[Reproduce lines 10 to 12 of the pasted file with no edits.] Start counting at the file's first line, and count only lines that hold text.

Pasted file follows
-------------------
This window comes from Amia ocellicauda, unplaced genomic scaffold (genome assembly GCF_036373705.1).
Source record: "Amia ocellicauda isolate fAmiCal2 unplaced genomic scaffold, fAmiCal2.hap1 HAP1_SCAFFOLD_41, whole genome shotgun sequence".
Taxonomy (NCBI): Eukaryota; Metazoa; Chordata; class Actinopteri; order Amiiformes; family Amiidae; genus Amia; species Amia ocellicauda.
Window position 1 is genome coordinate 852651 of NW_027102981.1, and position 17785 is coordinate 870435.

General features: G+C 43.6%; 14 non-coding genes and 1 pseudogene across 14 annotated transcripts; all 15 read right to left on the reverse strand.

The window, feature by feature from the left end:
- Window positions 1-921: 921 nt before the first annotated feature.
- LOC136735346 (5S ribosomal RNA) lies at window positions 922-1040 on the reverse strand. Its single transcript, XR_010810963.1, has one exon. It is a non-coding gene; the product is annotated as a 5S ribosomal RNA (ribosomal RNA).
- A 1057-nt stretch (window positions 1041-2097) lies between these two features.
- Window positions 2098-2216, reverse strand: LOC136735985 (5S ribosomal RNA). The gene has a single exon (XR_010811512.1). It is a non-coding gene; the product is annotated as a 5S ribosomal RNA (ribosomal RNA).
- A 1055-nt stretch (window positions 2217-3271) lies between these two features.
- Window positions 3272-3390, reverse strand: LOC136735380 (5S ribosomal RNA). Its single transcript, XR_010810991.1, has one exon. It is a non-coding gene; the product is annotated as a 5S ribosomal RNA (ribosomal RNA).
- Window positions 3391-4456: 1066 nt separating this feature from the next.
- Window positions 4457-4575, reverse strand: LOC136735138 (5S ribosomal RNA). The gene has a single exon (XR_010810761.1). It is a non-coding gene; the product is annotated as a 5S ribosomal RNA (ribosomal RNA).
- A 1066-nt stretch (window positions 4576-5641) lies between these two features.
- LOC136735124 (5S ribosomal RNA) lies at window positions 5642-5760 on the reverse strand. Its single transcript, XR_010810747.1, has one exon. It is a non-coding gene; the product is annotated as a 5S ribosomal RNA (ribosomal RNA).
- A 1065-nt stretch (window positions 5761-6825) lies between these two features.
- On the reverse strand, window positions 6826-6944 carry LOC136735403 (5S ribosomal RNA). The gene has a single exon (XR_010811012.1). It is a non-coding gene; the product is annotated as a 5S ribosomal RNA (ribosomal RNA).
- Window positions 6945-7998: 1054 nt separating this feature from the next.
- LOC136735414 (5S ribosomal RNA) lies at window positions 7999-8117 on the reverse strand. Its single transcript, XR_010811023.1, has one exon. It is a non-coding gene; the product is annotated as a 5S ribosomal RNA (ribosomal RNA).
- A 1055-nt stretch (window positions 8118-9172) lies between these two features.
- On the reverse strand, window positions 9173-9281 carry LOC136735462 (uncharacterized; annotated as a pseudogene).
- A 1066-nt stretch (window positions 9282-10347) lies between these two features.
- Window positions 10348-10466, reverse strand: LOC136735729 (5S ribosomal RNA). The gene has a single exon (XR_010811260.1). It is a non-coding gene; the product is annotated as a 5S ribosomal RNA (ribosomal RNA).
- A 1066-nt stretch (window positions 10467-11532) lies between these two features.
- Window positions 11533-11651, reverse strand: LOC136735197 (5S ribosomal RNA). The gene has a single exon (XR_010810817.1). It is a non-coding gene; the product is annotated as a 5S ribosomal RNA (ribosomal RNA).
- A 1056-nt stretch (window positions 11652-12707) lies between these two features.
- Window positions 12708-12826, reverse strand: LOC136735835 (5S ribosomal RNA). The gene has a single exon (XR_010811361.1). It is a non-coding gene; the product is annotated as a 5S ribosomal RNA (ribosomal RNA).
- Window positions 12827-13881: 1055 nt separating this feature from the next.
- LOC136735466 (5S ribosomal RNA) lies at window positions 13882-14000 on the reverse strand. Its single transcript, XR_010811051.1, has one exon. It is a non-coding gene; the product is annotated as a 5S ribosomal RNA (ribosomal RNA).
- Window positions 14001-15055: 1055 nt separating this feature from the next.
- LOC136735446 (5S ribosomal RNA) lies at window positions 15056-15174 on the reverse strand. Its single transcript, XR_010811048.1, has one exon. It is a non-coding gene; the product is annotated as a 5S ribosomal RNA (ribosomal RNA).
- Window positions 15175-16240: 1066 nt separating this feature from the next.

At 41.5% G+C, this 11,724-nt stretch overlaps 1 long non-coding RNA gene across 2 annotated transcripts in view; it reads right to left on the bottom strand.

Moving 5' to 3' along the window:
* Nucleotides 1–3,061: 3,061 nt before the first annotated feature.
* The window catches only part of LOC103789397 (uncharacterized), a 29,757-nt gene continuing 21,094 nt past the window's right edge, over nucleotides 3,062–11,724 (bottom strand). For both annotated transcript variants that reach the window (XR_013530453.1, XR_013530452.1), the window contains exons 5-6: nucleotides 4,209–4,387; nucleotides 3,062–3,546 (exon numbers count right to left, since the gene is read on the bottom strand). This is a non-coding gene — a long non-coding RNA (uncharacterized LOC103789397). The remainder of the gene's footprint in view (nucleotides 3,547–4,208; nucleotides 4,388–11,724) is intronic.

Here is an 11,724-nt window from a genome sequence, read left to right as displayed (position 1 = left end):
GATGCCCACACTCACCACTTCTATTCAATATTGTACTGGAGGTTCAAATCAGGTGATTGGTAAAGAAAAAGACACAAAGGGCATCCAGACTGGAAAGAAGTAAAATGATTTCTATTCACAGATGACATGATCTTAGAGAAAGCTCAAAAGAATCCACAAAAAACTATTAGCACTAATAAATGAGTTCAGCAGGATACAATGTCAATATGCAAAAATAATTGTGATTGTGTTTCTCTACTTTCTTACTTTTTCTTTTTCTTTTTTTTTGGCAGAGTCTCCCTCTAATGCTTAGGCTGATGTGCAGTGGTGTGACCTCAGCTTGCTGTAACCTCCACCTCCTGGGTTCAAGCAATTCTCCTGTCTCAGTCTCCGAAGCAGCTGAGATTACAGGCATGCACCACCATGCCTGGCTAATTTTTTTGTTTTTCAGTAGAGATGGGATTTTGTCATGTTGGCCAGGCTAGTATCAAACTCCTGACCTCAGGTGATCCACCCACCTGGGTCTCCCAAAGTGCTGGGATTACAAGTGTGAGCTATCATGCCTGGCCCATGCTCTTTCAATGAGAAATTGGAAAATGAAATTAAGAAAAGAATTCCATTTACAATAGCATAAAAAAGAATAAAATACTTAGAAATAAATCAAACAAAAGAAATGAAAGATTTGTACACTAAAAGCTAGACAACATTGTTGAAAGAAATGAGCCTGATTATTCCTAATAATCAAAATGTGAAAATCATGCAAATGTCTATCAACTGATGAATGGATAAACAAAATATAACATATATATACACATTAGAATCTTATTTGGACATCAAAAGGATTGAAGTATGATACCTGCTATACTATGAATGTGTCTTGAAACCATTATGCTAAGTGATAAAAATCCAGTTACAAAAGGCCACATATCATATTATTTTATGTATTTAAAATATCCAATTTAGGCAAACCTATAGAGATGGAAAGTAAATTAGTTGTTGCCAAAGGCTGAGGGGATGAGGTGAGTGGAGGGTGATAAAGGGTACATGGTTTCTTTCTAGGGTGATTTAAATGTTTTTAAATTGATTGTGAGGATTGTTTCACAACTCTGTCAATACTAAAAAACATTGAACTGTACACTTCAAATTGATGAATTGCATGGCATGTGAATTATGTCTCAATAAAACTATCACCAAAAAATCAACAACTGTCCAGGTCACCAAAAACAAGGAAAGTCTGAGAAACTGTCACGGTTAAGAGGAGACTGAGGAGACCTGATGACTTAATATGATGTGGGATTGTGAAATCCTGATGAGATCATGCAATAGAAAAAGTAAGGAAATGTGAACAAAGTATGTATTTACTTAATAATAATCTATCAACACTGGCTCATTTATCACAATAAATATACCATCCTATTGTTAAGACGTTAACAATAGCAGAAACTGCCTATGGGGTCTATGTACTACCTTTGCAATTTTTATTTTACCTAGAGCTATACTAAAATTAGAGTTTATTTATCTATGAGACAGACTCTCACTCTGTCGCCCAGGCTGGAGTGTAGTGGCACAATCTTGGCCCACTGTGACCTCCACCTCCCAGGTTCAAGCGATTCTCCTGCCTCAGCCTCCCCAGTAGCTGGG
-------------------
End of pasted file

- Window positions 2098-2216, reverse strand: LOC136735985 (5S ribosomal RNA). The gene has a single exon (XR_010811512.1). It is a non-coding gene; the product is annotated as a 5S ribosomal RNA (ribosomal RNA).
- A 1055-nt stretch (window positions 2217-3271) lies between these two features.
- Window positions 3272-3390, reverse strand: LOC136735380 (5S ribosomal RNA). Its single transcript, XR_010810991.1, has one exon. It is a non-coding gene; the product is annotated as a 5S ribosomal RNA (ribosomal RNA).